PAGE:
This week we will be launching a new series on Euroscepticism. This series is the result of a collaboration between LSE’s British Politics and Policy and EUROPP blogs and the University of Nottingham’s Ballots & Bullets.
Euroscepticism has been a growing issue in the media with David Cameron’s recent and long-awaited speech announcing his commitment to hold a referendum on Britain’s EU membership should the Conservatives win the next election. Whilst Cameron has asserted his own commitment to staying in the EU, but with negotiated terms of membership, some in his party support leaving the EU. Our series will address Conservative Euroscepticism and parliamentary rebellions with posts from Tim Bale and Philip Cowley.
As well as Conservative Euroscepticism we are also seeing the rise of parties such as UKIP and far-right parties that are using an anti-EU platform from which to express their views. Matt Goodwin will examine these parties and explore the implications of their increased prominence for the broader political scene.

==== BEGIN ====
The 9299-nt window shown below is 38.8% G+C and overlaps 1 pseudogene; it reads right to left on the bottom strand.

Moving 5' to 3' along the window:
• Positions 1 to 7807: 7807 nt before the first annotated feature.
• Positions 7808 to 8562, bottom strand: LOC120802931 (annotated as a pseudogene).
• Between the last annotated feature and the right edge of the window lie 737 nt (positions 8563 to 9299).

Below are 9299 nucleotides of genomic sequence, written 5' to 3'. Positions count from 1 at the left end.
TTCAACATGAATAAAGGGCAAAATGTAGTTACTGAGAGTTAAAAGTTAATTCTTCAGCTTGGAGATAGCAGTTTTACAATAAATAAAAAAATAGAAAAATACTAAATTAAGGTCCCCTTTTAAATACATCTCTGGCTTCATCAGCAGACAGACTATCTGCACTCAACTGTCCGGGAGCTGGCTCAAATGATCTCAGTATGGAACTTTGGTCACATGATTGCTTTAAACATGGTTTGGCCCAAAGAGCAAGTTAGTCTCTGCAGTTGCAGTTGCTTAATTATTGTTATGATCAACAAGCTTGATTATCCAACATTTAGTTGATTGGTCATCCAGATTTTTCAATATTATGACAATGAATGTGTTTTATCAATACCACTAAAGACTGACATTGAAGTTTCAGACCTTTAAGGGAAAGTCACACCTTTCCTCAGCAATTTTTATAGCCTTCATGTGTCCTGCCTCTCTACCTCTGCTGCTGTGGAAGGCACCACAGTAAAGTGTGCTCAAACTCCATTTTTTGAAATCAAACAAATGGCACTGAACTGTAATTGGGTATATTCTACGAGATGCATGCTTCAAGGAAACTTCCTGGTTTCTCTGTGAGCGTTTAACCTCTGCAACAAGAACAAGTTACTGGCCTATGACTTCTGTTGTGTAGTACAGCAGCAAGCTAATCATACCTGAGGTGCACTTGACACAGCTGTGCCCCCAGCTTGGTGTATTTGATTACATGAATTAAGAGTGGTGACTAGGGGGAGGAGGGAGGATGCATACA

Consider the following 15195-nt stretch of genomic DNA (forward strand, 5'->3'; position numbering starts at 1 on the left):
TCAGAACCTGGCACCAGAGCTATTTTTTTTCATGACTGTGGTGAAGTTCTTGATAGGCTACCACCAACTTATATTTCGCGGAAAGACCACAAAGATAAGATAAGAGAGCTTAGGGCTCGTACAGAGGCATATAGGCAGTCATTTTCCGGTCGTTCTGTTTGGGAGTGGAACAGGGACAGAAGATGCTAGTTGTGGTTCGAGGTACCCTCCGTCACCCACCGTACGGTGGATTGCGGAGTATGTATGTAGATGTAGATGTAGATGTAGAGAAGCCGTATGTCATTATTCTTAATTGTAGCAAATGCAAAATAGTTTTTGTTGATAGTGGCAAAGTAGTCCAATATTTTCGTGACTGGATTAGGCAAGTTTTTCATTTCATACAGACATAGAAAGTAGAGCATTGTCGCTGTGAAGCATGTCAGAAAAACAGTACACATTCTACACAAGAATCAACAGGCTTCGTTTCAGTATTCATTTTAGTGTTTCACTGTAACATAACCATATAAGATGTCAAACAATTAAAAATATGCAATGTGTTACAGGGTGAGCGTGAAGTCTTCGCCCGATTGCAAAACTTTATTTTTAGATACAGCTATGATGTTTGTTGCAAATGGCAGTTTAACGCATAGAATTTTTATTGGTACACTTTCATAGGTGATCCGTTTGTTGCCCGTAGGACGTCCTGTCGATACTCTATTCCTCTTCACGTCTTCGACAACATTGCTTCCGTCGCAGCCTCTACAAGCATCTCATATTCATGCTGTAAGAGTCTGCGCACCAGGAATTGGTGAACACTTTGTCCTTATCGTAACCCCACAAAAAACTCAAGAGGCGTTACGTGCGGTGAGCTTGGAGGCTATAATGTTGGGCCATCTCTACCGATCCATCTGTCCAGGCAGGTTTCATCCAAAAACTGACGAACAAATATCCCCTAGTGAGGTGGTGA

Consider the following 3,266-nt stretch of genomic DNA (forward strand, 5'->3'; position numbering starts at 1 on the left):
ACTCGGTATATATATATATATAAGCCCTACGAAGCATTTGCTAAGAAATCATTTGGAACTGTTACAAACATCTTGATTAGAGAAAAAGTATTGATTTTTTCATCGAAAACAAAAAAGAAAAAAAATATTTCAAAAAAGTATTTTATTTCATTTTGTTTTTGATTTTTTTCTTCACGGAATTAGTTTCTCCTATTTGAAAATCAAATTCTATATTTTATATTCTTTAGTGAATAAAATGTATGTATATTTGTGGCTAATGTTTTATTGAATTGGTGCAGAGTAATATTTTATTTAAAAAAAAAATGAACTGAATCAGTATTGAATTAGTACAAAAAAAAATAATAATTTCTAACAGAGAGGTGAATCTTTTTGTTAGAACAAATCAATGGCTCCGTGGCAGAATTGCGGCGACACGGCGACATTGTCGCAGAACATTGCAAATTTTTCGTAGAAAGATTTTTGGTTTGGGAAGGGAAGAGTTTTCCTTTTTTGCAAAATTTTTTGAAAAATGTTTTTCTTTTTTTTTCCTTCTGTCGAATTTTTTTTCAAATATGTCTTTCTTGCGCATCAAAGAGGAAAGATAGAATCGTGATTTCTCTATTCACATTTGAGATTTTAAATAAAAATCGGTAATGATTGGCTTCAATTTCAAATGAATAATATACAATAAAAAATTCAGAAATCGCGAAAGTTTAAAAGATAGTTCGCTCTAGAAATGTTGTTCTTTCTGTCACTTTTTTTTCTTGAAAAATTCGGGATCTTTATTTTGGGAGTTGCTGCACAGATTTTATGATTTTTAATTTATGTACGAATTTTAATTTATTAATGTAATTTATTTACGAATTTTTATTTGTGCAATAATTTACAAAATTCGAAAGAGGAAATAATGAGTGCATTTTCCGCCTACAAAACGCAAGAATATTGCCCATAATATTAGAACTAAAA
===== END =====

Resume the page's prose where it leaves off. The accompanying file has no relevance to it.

Alex Smith will look at the view from Scotland and what Scottish independence could mean for the country’s position in the EU.
As well as examining Eursocepticism within Britain, our series will look further afield to the Nordic countries (Benjamin Leruth), Greece (Kyriaki Nanou and Susannah Verney), and the US (Kelly Katrina), and also within the institutions of the EU itself (Nathalie Brack). Oliver Daddow will outline the history of Euroscepticism in the UK.
The series will also examine a number of other interesting themes. How do young people feel about the EU (Stuart Fox)? How has the EU been portrayed in fiction (Steven Fielding)? Why has the EU been unable to effectively tackle euromyths (Simon Usherwood)? Finally, we talk to Will Hutton about the European project and its future in an increasingly uncertain world.